What did I do on Saturday Just clocked up an art exhibition, a hearty walk and a three-course dinner with friends… welcome to Competitive Weekend Syndrome
There was a time when the weekend was a simple enough concept.
After a week at the coalface, you clocked off on a Friday and looked forward to two days’ hard labour on the sofa, accompanied by a takeaway.
You might have friends over; you might go shopping. But, by and large, the weekend was about what you didn’t do rather than what you did.
Not any more. Because even if you do spend a large portion of it with your backside parked on a large armchair, the chances are you feel a wee bit reluctant to admit as much when confronted with the paranoia-inducing phenomenon that is ‘other people’s weekends’.
Action-packed: Many of us feel we have to exaggerate our weekend activities (posed by models)
Welcome to Competitive Weekend Syndrome, in which you disguise the fact that you sat lounging in bed until midday playing Solitaire on your iPhone, and pretend instead that you clocked up an art exhibition, a hearty walk and a fabulous three-course dinner with your extensive group of good-looking, hilarious friends — in between those cello lessons, because it’s important to acquire new skills.
Sounds exhausting doesn’t it But according to a new survey, exhausted is what most of us are by the weekend, which is why, left to our own devices, we don’t really want to do much. Nonetheless, we feel compelled to lie about it back in the office on Monday for fear of seeming under-achieving.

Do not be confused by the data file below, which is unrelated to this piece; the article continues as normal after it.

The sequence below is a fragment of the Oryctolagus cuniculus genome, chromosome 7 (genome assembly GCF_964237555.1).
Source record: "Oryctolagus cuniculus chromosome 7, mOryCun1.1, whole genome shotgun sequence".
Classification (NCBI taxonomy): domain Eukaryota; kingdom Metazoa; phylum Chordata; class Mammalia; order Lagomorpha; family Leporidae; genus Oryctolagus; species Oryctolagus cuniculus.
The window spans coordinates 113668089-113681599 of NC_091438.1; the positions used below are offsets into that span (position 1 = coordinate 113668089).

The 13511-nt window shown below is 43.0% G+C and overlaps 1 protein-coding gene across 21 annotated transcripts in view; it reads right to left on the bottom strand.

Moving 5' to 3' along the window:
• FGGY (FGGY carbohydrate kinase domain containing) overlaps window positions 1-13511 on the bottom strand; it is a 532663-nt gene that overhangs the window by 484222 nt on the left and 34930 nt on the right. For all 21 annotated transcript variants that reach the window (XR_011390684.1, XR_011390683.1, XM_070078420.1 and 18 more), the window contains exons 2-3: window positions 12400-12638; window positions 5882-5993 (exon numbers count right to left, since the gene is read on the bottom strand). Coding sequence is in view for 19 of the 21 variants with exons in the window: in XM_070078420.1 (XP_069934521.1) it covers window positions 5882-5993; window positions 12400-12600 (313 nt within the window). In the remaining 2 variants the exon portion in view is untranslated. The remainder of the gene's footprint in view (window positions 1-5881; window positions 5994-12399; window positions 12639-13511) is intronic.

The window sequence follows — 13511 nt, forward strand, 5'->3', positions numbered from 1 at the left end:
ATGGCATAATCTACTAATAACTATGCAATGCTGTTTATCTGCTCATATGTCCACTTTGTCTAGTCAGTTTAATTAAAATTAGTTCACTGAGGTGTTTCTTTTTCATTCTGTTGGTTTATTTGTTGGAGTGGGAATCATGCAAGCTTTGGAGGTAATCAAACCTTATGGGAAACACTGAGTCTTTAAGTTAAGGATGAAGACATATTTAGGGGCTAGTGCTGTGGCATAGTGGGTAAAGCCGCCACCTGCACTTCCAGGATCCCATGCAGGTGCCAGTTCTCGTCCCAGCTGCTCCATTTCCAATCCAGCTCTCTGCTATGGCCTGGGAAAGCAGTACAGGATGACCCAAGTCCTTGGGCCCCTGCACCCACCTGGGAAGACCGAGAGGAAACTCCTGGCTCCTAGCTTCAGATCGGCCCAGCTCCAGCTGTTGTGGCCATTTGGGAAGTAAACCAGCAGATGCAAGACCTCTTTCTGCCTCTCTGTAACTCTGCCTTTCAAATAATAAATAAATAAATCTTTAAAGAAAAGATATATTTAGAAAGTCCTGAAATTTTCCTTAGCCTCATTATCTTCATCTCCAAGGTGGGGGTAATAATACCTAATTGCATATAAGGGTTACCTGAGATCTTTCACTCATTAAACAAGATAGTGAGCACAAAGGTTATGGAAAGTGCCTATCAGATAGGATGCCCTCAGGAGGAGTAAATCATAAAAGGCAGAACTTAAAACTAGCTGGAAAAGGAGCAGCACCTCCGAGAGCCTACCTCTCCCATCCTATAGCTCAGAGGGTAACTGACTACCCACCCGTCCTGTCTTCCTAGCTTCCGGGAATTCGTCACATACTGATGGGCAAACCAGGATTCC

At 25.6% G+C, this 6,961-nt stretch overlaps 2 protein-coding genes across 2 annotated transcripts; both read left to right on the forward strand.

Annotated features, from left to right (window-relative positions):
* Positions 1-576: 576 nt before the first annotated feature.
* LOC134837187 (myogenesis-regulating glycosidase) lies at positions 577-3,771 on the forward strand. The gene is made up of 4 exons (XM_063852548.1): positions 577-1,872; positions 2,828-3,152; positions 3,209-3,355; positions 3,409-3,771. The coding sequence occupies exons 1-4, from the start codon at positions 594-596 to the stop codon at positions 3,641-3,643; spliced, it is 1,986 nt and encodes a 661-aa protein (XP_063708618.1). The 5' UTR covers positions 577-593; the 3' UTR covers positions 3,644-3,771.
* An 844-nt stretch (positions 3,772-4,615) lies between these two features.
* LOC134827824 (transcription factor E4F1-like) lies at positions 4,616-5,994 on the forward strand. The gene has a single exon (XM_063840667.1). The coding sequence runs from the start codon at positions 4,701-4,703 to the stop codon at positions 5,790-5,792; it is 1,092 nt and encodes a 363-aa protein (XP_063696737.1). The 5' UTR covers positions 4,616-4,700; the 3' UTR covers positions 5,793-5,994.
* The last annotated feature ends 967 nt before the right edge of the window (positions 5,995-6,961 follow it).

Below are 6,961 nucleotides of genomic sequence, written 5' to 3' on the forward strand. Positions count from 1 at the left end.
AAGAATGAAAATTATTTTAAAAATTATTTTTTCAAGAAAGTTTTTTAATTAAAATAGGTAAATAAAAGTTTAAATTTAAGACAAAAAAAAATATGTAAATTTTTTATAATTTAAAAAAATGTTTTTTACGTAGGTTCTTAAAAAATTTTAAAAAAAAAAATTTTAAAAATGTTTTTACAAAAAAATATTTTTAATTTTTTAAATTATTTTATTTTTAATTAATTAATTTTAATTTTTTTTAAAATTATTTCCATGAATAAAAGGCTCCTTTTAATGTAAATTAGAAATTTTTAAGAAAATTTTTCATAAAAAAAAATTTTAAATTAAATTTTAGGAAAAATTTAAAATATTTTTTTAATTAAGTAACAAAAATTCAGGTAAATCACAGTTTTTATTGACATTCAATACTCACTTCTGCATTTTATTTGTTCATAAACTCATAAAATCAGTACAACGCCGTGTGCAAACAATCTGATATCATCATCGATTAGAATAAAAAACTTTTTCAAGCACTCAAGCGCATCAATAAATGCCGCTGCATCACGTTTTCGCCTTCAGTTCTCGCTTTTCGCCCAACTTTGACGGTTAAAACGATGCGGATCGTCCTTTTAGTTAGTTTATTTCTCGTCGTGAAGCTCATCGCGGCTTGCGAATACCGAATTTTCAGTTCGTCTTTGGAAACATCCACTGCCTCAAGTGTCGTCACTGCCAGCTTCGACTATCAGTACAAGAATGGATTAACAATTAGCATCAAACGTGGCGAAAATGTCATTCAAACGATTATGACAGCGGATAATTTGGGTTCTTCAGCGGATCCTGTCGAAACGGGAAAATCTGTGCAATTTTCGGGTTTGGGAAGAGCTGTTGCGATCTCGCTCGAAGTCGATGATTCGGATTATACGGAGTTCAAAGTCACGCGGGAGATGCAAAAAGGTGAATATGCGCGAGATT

One in three of us has exaggerated what we got up to at the weekend, and felt a hot surge of jealousy and inadequacy on hearing about our workmates’ action-packed days off.
This all strikes a chord with me. /01/11/article-2085354-015EBE25000004B0-643_233x358.jpg” width=”233″ height=”358″ alt=”What we'd rather be doing: Just chilling out watching TV” class=”blkBorder” />
What we'd rather be doing: Just chilling out watching TV
Admitting as much, however, is quite another thing, given that responding to an enquiry about your weekend with ‘Fine — didn’t do much’ now feels like the equivalent of sticking a Post-it note saying ‘loser’ on your nose.
I blame social networking, with all
those ‘Just hanging out in a glamorous hotel spa this Saturday
afternoon’ status updates. They’re hard to take at the best of times,
but even more so when you’ve done nothing more than pop to the
supermarket for a sausage roll and some Vimto.
have wasted hours forlornly looking through other people’s jazzy photos
and wondering whether posting a picture of me in my sweatpants watching
an old episode of Columbo would cut the mustard.
goodness for my occasional mini-break — the ultimate weapon with which
to meet the advances of the competitive weekender. Is there a more
joyful phrase than ‘Me Oh, I’m just going away for the weekend’
course, unless you are Tamara Ecclestone, you can’t go on mini-breaks
every week. And most of us, come Saturday morning, want nothing more
than a few extra hours under the duvet with a good book and a cheese
It’s just a pity all us like-minded sorts can never find each other on Monday morning.